Beverly Weston (Sam Shepard) disappears, Violet, his wife (Meryl Streep) calls the family to Osage County.
I believe this could be the start of any ordinary scenario, however Tracy Letts, wrote her play, August: Osage County, so that family, reunited, is yet torn apart.
John Wells, the director, kept the theatrical aspect for the movie, perfectly conveyed by the acting of its two most amazing actresses: Meryl Streep and Julia Roberts.
We observe several elements of theater: a lot of gesture, loud voices coming at each other (not letting us understand a thing sometimes), and a very confined decor. Indeed, the film takes place in specific rooms of the house, quickly filled up with the family members, and even though, the house is in the middle of vast plains, it is ignored by the camera.
So here we are, stuck, with crazy people, about to kill each other, with no way of escaping. If the storyline is a déjà-vu; american family, where nobody is really close to each other, and madness and mystery govern, there is material. When I say to material I am talking about the actors performances and the music.
Let’s take the character of Barbara Fordham (Julia Roberts), married to Bill (Ewan McGregor), although, separated (but not divorced), she has a daughter of fourteen years old, Jean (Abigail Breslin), who smokes pot, and isn’t really open to discussion. Barbara is tired, and even though she tries her best to do the right thing every time, she has a tendency of loosing it, and causing pain around her. Impulsive, she ends up looking like her mother, whereas it wasn’t her goal.
Lets speak now about Violet; she has mouth-cancer, and is frequently, for not saying always, high on pills, her husband disappears, her daughters are living away, and she is the result of constant abandon. She has two other daughters of forty something years old, Ivy (Julianne Nicholson) who isn’t married yet, and Karen (Juliette Lewis) who’s dating a three-times-divorced rich guy. They are quite disconnected, and naive, and those two characteristics prevent them from freaking out. Unlike Barbara, and her mother, knowing how this family works, they are applying the ostrich policy.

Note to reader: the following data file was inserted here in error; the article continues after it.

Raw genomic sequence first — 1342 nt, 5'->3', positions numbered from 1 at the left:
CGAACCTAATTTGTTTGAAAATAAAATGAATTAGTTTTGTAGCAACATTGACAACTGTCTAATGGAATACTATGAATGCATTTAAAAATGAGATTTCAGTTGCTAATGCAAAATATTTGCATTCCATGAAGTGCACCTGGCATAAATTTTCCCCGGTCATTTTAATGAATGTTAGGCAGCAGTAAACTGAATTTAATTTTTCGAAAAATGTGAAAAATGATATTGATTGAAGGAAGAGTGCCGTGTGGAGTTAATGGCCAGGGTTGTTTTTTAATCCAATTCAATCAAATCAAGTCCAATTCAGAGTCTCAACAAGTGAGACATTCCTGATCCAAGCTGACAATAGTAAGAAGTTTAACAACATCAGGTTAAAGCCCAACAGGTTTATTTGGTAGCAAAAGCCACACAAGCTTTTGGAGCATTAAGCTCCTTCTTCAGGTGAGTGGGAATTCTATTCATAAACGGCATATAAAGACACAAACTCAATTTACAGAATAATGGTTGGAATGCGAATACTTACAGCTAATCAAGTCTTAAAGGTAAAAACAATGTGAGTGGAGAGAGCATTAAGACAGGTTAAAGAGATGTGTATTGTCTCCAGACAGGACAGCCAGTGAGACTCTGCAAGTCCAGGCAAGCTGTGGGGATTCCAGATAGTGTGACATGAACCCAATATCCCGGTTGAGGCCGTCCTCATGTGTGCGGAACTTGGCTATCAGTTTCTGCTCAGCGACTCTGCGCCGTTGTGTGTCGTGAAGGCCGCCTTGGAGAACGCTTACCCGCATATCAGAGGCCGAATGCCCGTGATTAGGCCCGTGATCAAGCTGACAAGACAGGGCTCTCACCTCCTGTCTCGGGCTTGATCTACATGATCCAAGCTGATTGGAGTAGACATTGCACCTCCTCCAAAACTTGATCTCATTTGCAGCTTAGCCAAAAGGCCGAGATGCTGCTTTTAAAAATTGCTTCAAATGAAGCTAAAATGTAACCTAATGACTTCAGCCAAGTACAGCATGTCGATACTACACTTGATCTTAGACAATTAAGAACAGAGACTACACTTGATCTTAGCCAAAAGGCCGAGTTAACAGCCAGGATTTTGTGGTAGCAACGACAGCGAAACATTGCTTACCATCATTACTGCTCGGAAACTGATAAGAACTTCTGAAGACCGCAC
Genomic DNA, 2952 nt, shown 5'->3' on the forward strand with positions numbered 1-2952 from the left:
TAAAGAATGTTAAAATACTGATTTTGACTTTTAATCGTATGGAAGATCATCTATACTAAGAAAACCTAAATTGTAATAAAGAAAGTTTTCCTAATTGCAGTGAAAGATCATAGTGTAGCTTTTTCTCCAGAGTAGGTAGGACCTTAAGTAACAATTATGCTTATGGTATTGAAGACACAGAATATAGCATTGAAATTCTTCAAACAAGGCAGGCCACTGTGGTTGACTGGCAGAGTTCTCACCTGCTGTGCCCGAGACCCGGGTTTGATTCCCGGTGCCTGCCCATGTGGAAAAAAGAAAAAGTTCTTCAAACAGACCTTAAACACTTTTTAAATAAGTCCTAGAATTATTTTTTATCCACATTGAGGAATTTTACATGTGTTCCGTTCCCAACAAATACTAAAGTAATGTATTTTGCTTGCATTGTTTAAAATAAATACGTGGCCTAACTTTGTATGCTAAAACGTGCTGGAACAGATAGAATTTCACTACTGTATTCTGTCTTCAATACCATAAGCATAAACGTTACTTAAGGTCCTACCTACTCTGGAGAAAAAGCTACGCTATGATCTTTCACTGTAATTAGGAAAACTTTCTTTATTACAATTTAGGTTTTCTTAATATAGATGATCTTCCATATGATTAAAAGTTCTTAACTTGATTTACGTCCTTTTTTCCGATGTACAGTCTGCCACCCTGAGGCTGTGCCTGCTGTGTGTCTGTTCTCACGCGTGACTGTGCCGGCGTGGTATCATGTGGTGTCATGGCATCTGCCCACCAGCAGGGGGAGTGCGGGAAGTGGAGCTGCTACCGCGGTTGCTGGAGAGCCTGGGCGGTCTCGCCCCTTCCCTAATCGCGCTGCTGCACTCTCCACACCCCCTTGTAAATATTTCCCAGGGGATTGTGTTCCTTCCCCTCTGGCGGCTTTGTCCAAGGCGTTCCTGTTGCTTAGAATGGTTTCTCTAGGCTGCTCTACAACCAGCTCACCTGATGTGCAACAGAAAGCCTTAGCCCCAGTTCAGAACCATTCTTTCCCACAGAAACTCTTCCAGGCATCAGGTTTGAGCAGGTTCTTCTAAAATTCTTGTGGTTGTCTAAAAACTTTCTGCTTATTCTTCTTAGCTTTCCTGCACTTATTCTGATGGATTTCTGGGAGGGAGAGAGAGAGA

Nevertheless, all the characters are lost, and surrounded by madness, that is initially trigged by lots of pain. That’s why, we, spectators, are quite confused, concerning whether we should laugh or cry at some scenes. Concerning whether we are looking a comedy or a tragedy. And here comes into action, the music.
Music has a big part in the movie, however we may never notice it. And this is simple: there’s a scene, intrigued, you watch, wait to see what happens next, and a music comes, sad or not, you combined the two, and start feeling something, feeling sadness, feeling the deep sadness that is eating the characters, where no one has the right to happiness. But that doesn’t last long, we are quickly moving on to something else.
And when there’s no music, and just them screaming at each other, or laughing sarcastically, we laugh two, and find that comic.
The story isn’t a strong one, but everything else made it important.
August: Osage County is as good as if the play was being filmed.